And lead us not into temptation. We ask for God’s leading – his guidance, his help to stay on the right track. There are so many possible distractions, diversions and enticements in our lives. We need His help to order our priorities and commitments. We need his help to recognise what is important and what is urgent and what is trivial and inconsequential.
There’s a great deal in this short prayer if we take it slowly and thoughtfully.
It is worth reading on in Luke because Jesus also emphasised the importance of persistence in prayer. He added a little illustration of a man who woke his friend up in the middle of the night when he had a great need (11:5-8). The exhortation was to ask, seek and knock. Don’t give up.
"So I tell you: Ask, and it will be given to you; seek, and you will find; knock, and the door will be opened to you. For everyone who asks receives; he who seeks finds; and to him who knocks, the door will be opened."
He encourages them to believe that God will hear the request and meet the need. He will not fob us off with inferior substitutes.
What father among you, if his son asks for a fish, will give him a snake instead?Or if he asks for an egg, will give him a scorpion?"Luke 11:11-12
And then there’s an intriguing sentence at the very end.
"So, if you who are evil know how to give good gifts to your children, how much more will your Father in heaven give the Holy Spirit to those who ask Him!"Luke 11:13
Jesus obviously expects his followers to ask for the Holy Spirit. Is this something we regularly include in our praying? Do we ask Him to give us the Holy Spirit? Christians of a Pentecostal or charismatic background often emphasise an experience of receiving the Holy Spirit, sometimes powerful and transformative. I suspect that Jesus here is implying something ongoing. If that is the case, why would he do that? Perhaps it is because it is the Holy Spirit who helps us to maintain our relationship with the Father. He guides us in our praying. He helps us to pray and he teaches us how and what to pray. Jesus is explaining is this passage some of the basics of prayer but is also saying that to progress and maintain a rich and effective prayer life, we can’t do it alone. Our frail minds will wander and get distracted or we’ll fall asleep or we’ll get into a mechanical routine lacking freshness! But, with the help of the Holy Spirit we will be able to pray like Jesus did. So, when we bring our requests to God our Father, perhaps high on the list should be, “Please give me an increased measure of your Spirit!”.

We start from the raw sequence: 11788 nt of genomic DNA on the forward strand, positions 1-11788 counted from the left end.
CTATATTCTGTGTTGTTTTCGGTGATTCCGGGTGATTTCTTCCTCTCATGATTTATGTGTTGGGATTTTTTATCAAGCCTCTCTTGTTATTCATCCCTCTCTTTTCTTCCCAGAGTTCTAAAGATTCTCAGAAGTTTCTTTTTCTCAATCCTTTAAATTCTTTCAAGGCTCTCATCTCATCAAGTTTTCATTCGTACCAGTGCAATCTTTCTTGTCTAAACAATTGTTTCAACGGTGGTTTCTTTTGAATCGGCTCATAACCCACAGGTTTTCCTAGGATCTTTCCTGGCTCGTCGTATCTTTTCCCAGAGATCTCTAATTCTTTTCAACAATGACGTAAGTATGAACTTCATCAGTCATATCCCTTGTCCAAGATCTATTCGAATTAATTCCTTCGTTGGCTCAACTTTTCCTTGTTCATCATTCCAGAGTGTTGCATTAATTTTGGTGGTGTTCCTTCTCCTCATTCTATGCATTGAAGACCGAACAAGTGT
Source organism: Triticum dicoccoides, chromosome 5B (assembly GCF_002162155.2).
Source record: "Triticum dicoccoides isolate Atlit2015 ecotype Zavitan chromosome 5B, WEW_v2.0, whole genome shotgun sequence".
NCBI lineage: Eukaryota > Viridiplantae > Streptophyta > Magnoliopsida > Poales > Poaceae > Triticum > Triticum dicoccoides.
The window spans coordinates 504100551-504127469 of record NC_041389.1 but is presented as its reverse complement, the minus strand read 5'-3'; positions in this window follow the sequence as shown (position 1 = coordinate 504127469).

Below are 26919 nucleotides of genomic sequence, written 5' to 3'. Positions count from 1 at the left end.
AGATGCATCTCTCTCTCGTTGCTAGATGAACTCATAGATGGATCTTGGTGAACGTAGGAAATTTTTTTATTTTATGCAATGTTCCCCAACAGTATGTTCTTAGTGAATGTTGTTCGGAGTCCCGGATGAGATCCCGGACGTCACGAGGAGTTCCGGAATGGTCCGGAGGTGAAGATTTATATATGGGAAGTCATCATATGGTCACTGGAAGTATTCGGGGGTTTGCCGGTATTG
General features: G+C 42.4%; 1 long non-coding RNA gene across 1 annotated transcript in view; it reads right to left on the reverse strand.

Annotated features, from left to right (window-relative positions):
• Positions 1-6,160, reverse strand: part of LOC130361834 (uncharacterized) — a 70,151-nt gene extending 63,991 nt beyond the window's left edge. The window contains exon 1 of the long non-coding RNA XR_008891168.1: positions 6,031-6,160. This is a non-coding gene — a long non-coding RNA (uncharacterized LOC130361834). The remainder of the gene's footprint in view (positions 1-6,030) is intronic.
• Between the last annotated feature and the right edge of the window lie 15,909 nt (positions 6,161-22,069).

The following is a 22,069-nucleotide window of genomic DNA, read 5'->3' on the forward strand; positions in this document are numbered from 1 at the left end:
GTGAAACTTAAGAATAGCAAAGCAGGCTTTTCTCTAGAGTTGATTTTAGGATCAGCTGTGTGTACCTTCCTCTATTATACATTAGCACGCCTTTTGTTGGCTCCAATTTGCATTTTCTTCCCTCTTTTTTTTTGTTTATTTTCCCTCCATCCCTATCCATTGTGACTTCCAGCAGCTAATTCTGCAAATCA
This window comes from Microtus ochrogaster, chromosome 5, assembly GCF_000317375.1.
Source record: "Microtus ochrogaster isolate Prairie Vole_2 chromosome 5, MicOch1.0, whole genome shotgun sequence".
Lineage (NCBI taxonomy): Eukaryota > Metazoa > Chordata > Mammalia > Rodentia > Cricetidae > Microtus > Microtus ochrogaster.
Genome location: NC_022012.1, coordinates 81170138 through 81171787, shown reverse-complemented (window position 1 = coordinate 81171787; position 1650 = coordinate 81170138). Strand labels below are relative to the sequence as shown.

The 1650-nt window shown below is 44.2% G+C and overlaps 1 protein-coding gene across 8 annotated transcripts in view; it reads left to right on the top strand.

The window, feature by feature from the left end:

Chris Moffett, Trust Director
““When you pray, say: ‘Father, hallowed be Your name. Your kingdom come. Give us each day our daily bread. And forgive us our sins, for we also forgive everyone who sins against us. And lead us not into temptation.’”Luke 11:2-4